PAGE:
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1. i206: Lecture 7:Analysis of Algorithms, continued Marti Hearst Spring 2012

2. Algorithms • A clearly defined procedure for solving a problem. • A clearly described procedure is made up of simple clearly defined steps. • The procedure can be complex, but the steps must be simple and unambiguous.

3. Problem Solving Strategies • Try to work the problem backwards • Reverse-engineer • Once you know it can be done, it is much easier to do • What are some examples? • Stepwise Refinement • Break the problem into several sub-problems • Solve each sub-problem separately • Produces a modular structure • Look for a related problem that has been solved before • Software design patterns

4. Example of Stepwise RefinementSpiderman • Peter Parker’s goal: Make Mary Jane fall in love with him • To accomplish this goal: • Get a cool car • To accomplish this goal: • Get \$3000 • To accomplish this goal: • Appear in a wrestling match … • Each goal requires completing just one subgoal

5. Example of Stepwise RefinementStar Wars Episode IV • Luke Skywalker’s goal: Make Princess Leia fall in love with him (they weren’t siblings yet) • To accomplish this goal: • Rescue her from the death star • To accomplish this goal: • Land on Death Star • Remove her from her Prison Cell • Disable the Tractor Beam • Get her onto the Millennium Falcon • To accomplish subgoal (2) • Obtain Storm Trooper uniforms • Have Wookie pose as arrested wild animal • Find Location of Cell • Have R2D2 communicate coordinates • To accomplish subgoal (3) • Have last living Jedi walk across catwalks • To accomplish subgoal (4) • Run down hall • Survive in garbage shoot • Fight garbage monster • Have R2D2 stop compaction …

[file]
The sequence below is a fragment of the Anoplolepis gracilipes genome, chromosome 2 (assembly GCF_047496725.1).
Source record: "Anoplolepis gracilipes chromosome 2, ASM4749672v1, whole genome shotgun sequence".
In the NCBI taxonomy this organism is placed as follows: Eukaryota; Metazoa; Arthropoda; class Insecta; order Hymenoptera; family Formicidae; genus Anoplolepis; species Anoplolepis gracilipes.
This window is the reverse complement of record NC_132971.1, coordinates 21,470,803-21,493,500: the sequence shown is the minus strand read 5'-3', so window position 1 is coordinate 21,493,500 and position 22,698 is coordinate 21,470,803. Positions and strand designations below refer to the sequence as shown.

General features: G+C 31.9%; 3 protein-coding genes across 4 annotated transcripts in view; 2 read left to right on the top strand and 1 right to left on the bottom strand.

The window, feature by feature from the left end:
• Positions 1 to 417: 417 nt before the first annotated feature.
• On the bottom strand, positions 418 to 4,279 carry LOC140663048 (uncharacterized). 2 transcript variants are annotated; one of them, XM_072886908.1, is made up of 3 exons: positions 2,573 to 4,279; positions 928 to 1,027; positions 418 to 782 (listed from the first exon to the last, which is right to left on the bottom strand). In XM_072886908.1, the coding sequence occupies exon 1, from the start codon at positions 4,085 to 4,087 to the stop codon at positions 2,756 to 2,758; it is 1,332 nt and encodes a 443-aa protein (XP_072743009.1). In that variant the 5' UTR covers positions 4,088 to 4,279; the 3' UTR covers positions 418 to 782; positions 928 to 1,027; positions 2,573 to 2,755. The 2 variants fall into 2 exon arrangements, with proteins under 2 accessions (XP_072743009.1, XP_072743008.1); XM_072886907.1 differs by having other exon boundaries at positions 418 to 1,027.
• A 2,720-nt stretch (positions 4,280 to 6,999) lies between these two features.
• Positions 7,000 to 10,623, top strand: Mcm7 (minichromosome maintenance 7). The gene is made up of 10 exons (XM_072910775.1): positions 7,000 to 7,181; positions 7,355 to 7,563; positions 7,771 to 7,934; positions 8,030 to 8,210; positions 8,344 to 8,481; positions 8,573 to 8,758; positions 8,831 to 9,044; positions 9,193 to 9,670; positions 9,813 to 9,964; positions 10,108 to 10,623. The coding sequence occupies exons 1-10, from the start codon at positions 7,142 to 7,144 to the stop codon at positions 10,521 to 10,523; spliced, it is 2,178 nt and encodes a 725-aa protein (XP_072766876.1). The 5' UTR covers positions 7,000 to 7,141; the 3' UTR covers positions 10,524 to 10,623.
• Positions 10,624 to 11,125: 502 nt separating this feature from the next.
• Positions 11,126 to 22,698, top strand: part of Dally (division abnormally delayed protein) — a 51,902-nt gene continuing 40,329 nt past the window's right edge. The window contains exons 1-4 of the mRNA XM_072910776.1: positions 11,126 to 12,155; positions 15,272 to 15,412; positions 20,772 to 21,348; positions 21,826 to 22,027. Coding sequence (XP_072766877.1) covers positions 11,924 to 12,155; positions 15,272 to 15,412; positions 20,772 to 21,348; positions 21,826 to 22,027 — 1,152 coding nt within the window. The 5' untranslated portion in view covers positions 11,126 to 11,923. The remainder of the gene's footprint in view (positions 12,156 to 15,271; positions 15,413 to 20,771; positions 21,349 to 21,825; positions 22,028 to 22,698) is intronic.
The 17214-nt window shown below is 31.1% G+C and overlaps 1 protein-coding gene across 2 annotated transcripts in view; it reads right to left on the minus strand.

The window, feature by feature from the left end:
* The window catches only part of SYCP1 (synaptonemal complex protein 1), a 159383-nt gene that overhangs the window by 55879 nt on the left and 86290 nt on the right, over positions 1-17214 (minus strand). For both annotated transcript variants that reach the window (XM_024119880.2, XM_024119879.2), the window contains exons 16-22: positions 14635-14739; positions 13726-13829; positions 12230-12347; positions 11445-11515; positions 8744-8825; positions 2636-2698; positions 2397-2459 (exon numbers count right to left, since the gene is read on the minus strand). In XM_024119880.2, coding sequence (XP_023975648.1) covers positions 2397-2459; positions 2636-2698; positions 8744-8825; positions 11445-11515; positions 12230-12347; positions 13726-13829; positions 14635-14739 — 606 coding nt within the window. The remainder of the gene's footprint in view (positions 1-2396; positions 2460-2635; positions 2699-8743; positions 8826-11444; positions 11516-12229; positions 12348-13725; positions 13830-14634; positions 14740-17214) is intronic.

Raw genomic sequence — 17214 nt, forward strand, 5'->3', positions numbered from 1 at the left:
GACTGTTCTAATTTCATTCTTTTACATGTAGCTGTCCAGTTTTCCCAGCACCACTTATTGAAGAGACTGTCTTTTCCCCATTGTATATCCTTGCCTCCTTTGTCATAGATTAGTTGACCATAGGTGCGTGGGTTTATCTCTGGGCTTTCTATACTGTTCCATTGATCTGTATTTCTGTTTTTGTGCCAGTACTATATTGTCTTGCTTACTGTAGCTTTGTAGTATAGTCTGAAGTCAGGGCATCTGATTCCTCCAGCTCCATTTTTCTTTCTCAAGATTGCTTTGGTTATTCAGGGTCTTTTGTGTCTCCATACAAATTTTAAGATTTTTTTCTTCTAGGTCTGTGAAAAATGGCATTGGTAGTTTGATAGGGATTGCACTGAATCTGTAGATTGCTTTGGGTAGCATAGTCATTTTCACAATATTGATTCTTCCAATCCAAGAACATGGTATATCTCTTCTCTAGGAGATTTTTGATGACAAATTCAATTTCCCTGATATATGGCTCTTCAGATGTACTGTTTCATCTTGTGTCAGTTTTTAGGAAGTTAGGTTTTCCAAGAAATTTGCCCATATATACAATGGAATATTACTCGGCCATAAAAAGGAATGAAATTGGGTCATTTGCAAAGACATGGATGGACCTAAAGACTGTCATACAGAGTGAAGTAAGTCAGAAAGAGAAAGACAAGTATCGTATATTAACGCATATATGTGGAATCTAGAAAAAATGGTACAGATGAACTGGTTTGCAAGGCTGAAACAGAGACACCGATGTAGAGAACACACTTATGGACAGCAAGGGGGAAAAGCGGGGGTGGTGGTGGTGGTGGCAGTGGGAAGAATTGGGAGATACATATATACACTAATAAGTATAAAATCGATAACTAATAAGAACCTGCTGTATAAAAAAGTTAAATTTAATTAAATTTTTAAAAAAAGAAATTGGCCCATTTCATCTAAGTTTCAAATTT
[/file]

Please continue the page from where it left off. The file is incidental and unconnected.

6. “Divide and Conquer” Algorithms • Break the problem into smaller pieces • Recursively solve the sub-problems • Combine the results into a full solution • If structured properly, this can lead to a much faster solution.

7. “Divide and Conquer” Algorithms • Problem: Cut up the licorice into 64 pieces!.

8. “Divide and Conquer” Algorithms • Problem: Cut up the licorice into 64 pieces! • How do we do this in: • O(n) • O(log n) • O(sqrt n)

9. Santa’s Socks • Problem: • The elves have packed all 1024 boxes with skates • But Santa’s dirty smelly socks fell into one of them. • We have to find the box with the dirty socks! But it’s almost midnight!!!!

11. Analysis of Algorithms • Characterizing the running times of algorithms and data structure operations • Secondarily, characterizing the space usage of algorithms and data structures

12. Algorithm Complexity • Worst Case Complexity: • the function defined by the maximum number of steps taken on any instance of size n • Best Case Complexity: • the function defined by the minimum number of steps taken on any instance of size n • Average Case Complexity: • the function defined by the average number of steps taken on any instance of size n Adapted from http://www.cs.sunysb.edu/~algorith/lectures-good/node1.html

13. Best, Worst, and Average Case Complexity Number of steps Worst Case Complexity Average Case Complexity Best Case Complexity N (input size) Adapted from http://www.cs.sunysb.edu/~algorith/lectures-good/node1.html

14. Monotonicity • mon·o·tone (m n -t n ) • A succession of sounds or words uttered in a single tone of voice • mon·o·ton·ic (m n -t n k) Mathematics. Designating sequences, the successive members of which either consistently increase or decrease but do not oscillate in relative value. • A function is monotonically increasing if whenever a>b then f(a)>=f(b). • A function is strictly increasing if whenever a>b then f(a)>f(b). • Similar for decreasing • Nonmonotonic is the opposite

15. Monotonic and Nonmonotonic • https://en.wikipedia.org/wiki/Monotonic_function

16. The Seven Common Functions • Constant: f(n) = c • E.g., adding two numbers, assigning a value to some variable, comparing two numbers, and other basic operations • Useful free web tool: Wolfram’s Alpha